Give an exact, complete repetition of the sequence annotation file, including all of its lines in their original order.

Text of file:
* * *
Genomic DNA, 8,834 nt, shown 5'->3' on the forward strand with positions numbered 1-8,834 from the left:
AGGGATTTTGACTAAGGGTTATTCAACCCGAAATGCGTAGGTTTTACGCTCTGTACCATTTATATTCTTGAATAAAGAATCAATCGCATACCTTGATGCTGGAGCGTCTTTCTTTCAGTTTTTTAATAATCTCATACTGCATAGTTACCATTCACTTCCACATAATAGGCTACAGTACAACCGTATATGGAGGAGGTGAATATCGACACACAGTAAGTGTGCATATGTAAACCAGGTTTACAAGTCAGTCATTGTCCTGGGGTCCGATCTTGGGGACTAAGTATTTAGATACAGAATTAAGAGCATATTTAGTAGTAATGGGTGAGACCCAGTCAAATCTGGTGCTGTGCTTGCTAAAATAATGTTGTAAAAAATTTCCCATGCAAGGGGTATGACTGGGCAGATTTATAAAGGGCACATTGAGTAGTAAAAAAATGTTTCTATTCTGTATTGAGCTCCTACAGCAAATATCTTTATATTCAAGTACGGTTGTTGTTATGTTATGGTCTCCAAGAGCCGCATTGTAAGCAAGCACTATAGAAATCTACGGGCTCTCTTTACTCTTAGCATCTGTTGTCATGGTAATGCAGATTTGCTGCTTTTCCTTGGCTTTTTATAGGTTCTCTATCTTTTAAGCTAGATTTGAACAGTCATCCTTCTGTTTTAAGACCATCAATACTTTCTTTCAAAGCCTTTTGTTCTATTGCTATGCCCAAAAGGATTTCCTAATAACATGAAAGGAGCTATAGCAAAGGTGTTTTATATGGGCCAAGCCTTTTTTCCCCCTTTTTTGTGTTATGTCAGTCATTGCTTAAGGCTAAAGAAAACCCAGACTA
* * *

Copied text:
Genomic DNA, 8,834 nt, shown 5'->3' on the forward strand with positions numbered 1-8,834 from the left:
AGGGATTTTGACTAAGGGTTATTCAACCCGAAATGCGTAGGTTTTACGCTCTGTACCATTTATATTCTTGAATAAAGAATCAATCGCATACCTTGATGCTGGAGCGTCTTTCTTTCAGTTTTTTAATAATCTCATACTGCATAGTTACCATTCACTTCCACATAATAGGCTACAGTACAACCGTATATGGAGGAGGTGAATATCGACACACAGTAAGTGTGCATATGTAAACCAGGTTTACAAGTCAGTCATTGTCCTGGGGTCCGATCTTGGGGACTAAGTATTTAGATACAGAATTAAGAGCATATTTAGTAGTAATGGGTGAGACCCAGTCAAATCTGGTGCTGTGCTTGCTAAAATAATGTTGTAAAAAATTTCCCATGCAAGGGGTATGACTGGGCAGATTTATAAAGGGCACATTGAGTAGTAAAAAAATGTTTCTATTCTGTATTGAGCTCCTACAGCAAATATCTTTATATTCAAGTACGGTTGTTGTTATGTTATGGTCTCCAAGAGCCGCATTGTAAGCAAGCACTATAGAAATCTACGGGCTCTCTTTACTCTTAGCATCTGTTGTCATGGTAATGCAGATTTGCTGCTTTTCCTTGGCTTTTTATAGGTTCTCTATCTTTTAAGCTAGATTTGAACAGTCATCCTTCTGTTTTAAGACCATCAATACTTTCTTTCAAAGCCTTTTGTTCTATTGCTATGCCCAAAAGGATTTCCTAATAACATGAAAGGAGCTATAGCAAAGGTGTTTTATATGGGCCAAGCCTTTTTTCCCCCTTTTTTGTGTTATGTCAGTCATTGCTTAAGGCTAAAGAAAACCCAGACTA